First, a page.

DNA Cleaving Activity of Purified Human Immunodeficiency Virus Integration Protein

  • Paula A. Sherman
  • James A. Fyfe
Part of the GWUMC Department of Biochemistry Annual Spring Symposia book series (GWUN)


An essential step in the life cycle of retroviruses is insertion of a double-stranded DNA copy of the viral RNA genome into the host cell DNA, to form the provirus. The insertion event depends on at least one viral protein, the integration protein (IN), which is a product of the viral pol gene. Mutations in the IN coding region of pol result in integration-negative retroviruses that will no longer replicate.1–3 The proviral DNA is identical to the precursor viral DNA except for the loss of two base pairs at each end, at the points of attachment to cellular DNA. One proposed function for IN is the removal of these two bases from the 3′-termini of both strands of the viral DNA, in preparation for integration.


Minus Strand Avian Myeloblastosis Virus Supercoiled Plasmid Oligonucleotide Substrate Supercoiled Plasmid pBR322 
These keywords were added by machine and not by the authors. This process is experimental and the keywords may be updated as the learning algorithm improves.


Unable to display preview. Download preview PDF.

Unable to display preview. Download preview PDF.


  1. 1.
    P. Schwartzberg, J. Colicelli, and S. P. Goff, Construction and analysis of deletion mutations in the pol gene of Maloney murine leukemia virus: a new viral function required for productive infection, Cell 37: 1043 (1984).PubMedCrossRefGoogle Scholar
  2. 2.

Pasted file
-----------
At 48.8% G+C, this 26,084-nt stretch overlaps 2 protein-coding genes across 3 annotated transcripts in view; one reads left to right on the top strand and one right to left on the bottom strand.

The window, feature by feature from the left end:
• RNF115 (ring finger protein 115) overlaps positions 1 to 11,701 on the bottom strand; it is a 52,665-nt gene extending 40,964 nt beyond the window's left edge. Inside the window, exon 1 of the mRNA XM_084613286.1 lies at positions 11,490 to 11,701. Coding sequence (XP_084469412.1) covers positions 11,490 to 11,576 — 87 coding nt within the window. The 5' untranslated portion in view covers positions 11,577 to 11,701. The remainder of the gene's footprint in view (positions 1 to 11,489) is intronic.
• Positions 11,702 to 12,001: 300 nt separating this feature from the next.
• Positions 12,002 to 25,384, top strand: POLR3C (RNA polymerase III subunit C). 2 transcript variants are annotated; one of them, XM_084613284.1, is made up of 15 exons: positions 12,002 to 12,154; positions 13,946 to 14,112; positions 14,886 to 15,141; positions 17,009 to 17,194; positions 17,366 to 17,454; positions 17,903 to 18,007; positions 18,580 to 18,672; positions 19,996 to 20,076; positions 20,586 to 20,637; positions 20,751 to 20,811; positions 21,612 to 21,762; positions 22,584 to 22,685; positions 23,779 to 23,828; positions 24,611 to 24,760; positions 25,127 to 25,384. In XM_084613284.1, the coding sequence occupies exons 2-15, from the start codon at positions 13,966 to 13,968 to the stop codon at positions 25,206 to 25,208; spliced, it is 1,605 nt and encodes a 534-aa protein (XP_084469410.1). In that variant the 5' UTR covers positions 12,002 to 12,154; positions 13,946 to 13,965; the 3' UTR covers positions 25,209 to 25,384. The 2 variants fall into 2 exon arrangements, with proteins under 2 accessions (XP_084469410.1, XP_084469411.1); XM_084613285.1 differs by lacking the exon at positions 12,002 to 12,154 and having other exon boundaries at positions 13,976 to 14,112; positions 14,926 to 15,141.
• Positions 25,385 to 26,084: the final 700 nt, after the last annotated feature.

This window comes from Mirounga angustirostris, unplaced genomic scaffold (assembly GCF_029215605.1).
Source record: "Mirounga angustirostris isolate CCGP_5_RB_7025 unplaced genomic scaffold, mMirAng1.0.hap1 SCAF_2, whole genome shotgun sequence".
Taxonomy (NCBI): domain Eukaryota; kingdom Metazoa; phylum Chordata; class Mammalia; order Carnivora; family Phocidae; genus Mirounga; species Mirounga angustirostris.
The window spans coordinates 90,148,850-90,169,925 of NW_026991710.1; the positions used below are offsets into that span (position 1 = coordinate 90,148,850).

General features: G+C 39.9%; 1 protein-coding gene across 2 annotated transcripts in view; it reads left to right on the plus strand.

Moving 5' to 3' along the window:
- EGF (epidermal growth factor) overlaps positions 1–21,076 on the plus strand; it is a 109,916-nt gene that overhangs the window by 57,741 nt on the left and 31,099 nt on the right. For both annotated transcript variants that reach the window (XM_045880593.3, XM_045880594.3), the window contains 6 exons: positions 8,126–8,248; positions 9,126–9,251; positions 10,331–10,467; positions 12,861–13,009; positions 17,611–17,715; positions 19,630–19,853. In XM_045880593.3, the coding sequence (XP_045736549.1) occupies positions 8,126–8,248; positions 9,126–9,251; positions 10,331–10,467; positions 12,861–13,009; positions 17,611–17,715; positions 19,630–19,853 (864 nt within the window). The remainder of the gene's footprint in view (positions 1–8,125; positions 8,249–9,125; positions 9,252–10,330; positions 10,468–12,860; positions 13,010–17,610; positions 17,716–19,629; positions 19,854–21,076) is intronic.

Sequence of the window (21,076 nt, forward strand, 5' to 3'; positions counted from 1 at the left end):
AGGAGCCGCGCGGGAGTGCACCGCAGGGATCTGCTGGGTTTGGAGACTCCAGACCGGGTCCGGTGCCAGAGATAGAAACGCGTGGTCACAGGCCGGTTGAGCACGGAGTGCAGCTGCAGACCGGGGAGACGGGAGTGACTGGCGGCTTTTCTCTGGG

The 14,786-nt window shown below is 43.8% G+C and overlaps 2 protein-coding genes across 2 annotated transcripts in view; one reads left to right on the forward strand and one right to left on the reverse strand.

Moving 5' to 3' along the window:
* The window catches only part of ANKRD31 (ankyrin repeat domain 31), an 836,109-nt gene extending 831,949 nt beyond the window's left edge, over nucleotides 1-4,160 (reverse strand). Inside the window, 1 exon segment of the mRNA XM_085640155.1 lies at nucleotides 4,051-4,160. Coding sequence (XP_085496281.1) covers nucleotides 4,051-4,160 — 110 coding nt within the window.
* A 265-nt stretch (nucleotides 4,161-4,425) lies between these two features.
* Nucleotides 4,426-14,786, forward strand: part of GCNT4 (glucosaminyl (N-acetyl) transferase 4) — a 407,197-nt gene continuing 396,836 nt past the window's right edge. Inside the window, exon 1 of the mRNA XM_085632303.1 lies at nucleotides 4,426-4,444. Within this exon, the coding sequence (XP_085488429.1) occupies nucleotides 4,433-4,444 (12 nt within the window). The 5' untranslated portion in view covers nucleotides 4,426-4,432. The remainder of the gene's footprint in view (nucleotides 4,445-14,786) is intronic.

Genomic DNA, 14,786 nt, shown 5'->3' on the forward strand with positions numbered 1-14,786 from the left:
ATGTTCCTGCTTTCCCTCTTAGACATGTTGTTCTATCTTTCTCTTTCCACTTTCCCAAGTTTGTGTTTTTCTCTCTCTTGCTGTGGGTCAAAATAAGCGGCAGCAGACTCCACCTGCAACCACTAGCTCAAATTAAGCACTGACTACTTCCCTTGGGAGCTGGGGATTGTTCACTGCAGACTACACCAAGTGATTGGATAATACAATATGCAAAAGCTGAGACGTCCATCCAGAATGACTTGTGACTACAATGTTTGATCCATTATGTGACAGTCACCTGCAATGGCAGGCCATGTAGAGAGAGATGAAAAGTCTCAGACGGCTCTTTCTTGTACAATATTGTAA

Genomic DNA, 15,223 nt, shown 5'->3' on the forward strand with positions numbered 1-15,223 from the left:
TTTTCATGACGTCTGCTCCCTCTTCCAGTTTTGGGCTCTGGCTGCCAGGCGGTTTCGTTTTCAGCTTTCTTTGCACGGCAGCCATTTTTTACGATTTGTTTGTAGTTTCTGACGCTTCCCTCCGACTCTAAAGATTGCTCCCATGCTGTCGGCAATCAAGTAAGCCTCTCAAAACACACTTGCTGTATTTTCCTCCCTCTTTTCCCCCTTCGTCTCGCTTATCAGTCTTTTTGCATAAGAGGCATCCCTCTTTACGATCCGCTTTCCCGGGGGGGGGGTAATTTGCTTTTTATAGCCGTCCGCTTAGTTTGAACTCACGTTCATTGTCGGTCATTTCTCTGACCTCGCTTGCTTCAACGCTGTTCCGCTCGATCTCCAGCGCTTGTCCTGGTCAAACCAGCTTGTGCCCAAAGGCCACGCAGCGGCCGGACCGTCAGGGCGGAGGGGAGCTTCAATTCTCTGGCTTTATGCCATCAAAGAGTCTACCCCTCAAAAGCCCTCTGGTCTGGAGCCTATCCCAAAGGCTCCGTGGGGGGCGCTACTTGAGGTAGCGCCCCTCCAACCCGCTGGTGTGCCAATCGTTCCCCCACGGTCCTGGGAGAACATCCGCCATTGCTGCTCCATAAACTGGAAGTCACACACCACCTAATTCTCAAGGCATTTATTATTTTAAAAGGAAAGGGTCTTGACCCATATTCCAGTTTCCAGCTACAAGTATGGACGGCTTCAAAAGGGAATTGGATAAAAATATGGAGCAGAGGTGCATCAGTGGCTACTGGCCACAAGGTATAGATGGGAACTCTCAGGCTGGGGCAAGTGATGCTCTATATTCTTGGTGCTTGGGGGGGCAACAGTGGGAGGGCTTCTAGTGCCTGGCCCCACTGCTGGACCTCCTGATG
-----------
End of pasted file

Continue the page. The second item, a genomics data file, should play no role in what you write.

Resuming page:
L. Donehower and H. E. Varmus, A mutant murine leukemia virus with a single missense codon in pol is defective in a function affecting integration, Proc. Natl. Acad. Sci. USA 81:6461 (1984).PubMedCrossRefGoogle Scholar
  3. 3.
    A. T. Panganiban and H. M. Temin, The retrovirus pol gene encodes a product required for DNA integration: identification of a retrovirus int locus, Proc. Natl. Acad. Sci. USA 81:7885 (1984).PubMedCrossRefGoogle Scholar
  4. 4.
    P. A. Sherman and J. A. Fyfe, Human immunodeficiency virus integration protein expressed in Escherichia coli possesses selective DNA cleaving activity, Proc. Natl. Acad. Sci. USA 87:5119 (1990).PubMedCrossRefGoogle Scholar
  5. 5.
    D. P. Grandgenett, A. C. Vora, and R. D. Schiff, A 32,00-dalton nucleic acid-binding protein from avian retrovirus cores possesses DNA endonuclease activity, Virology 89:119 (1978).PubMedCrossRefGoogle Scholar
  6. 6.
    J. Leis, G. Duyk, S. Johnson, M. Longiaru, and A. Skalka, Mechanism of action of the endonuclease associated with the ap and pp forms of avian RNA tumor virus reverse transcriptase, J. Virol. 45:727 (1983).PubMedGoogle Scholar

Copyright information

© Plenum Press, New York 1991

Authors and Affiliations

  • Paula A. Sherman
    • 1
  • James A. Fyfe
    • 1
  1. 1.Wellcome Research LaboratoriesResearch Triangle ParkUSA

Personalised recommendations